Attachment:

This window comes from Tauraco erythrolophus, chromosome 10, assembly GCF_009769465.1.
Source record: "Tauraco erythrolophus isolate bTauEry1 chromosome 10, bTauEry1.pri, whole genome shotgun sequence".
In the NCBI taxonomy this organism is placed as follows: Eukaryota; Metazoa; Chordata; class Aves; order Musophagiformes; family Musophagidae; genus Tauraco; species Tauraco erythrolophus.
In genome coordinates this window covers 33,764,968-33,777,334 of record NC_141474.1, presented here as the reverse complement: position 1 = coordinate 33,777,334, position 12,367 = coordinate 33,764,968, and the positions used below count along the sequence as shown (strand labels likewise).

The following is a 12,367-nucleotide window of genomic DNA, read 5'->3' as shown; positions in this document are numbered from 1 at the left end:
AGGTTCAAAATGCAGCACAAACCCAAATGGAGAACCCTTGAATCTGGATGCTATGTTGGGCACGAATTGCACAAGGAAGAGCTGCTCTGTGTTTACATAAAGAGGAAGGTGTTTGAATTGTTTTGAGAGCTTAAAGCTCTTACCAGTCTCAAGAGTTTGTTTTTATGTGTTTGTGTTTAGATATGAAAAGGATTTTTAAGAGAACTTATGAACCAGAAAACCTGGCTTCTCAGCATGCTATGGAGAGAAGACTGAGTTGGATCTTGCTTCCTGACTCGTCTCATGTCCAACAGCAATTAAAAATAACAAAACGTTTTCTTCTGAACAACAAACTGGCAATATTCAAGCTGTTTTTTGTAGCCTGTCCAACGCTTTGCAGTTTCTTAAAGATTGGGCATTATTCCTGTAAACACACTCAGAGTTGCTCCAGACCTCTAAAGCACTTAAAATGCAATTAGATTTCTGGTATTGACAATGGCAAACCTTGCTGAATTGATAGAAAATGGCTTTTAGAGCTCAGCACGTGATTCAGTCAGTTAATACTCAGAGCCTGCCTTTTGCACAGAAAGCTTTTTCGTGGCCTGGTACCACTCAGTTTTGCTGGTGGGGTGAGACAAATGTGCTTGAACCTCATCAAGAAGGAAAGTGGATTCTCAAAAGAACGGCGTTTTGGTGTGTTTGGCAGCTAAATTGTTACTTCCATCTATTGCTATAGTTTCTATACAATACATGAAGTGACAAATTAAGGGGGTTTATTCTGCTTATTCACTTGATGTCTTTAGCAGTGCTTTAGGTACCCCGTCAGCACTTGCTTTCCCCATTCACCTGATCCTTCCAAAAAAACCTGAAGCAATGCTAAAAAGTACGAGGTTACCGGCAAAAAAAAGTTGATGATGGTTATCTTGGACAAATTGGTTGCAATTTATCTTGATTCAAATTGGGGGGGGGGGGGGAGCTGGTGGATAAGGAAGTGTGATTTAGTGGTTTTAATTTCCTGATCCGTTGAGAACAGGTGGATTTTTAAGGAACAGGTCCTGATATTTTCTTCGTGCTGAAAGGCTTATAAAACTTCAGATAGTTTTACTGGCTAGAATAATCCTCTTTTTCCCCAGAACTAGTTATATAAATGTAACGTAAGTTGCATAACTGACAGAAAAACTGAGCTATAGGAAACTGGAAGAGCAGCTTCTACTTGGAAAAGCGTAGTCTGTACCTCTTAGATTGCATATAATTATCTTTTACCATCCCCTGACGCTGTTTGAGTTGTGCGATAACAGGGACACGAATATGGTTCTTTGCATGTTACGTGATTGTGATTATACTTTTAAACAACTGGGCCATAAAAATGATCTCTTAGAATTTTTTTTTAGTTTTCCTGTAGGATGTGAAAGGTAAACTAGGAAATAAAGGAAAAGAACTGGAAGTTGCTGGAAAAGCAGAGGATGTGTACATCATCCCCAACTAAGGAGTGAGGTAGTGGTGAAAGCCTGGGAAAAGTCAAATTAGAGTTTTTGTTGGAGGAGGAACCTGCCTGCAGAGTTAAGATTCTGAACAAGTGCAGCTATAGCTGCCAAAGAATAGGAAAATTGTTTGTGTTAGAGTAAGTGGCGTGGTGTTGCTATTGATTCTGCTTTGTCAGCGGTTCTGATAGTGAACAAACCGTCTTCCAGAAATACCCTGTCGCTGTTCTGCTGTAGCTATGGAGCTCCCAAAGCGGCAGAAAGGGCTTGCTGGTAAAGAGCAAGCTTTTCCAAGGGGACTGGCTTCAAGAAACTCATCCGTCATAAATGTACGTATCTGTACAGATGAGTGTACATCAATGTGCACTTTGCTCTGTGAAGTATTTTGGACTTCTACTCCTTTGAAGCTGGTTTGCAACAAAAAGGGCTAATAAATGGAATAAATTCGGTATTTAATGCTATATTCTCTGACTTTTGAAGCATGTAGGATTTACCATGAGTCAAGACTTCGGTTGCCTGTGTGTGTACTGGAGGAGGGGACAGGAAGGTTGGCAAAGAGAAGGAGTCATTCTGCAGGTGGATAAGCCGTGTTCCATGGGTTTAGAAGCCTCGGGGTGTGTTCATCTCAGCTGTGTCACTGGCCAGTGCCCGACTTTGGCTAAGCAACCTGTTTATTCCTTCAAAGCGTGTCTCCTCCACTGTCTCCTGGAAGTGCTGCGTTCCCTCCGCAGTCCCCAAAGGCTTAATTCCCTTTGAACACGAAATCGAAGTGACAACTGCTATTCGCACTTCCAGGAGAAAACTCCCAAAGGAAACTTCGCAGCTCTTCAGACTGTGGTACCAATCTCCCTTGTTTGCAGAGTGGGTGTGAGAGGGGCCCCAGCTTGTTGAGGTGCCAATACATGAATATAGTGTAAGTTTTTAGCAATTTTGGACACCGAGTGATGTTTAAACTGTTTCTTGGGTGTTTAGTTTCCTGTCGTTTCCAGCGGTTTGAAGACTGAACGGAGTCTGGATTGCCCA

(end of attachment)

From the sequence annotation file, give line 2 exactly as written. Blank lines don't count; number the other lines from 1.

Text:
Source record: "Tauraco erythrolophus isolate bTauEry1 chromosome 10, bTauEry1.pri, whole genome shotgun sequence".